Amos Fourteen

Amos 14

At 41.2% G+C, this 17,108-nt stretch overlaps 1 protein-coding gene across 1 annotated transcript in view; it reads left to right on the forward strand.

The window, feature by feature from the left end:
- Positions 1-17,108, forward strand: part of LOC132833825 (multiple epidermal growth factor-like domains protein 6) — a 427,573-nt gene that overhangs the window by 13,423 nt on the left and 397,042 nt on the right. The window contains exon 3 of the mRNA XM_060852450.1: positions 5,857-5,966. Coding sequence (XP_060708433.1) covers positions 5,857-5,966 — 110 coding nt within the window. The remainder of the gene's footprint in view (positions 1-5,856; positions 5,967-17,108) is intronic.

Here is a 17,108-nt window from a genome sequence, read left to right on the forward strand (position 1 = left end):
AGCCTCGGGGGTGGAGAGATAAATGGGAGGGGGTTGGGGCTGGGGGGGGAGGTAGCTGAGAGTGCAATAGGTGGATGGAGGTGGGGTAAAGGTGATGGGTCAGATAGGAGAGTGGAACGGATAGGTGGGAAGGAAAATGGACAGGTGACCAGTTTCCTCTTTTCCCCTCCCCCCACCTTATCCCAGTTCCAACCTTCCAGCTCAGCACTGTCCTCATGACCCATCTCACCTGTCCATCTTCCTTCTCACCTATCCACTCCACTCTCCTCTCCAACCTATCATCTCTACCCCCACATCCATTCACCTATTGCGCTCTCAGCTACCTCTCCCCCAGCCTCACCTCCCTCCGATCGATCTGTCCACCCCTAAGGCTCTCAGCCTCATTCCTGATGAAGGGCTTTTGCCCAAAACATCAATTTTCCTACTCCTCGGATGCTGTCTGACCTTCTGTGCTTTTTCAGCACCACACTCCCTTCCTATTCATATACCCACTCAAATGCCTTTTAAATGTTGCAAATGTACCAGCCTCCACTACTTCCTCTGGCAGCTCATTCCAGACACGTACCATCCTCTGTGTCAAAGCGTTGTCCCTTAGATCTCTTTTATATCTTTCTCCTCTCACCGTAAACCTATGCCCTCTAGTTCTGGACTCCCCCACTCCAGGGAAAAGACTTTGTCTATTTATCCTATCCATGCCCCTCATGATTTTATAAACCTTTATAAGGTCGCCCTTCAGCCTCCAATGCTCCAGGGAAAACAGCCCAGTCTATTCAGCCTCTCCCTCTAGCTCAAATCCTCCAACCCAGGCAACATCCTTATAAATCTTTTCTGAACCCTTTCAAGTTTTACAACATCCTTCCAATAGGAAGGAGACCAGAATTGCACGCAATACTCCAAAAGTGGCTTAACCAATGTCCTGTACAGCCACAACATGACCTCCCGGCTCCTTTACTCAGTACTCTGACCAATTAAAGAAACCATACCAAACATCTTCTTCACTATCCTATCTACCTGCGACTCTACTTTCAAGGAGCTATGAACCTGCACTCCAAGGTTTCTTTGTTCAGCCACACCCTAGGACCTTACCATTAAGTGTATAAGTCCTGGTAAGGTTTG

The girl reads by streetlight though the open curtain so as not to disturb her younger sister sleeping. She reads about transcendental functions, the inverse functions of calculus. The girl has just turned fourteen, yet she follows the text easily: Let A be an open interval and let f : A → R be injective and continuous. Then f−1 is continuous on f(A).” The assignment calls for a proof. On her notebook she writes in pencil: “Proof. Since A is an open interval and f is injective and continuous it follows that f has no local maxima or minima. Therefore, f is either strictly increasing or strictly decreasing.” Or perhaps both, she wonders. No, that cannot be right. She has no friend she might ask, no one in her family who might know. She sleeps and dreams of the continuous stripes on a small zebra, the open and infinite space of reversibility. 

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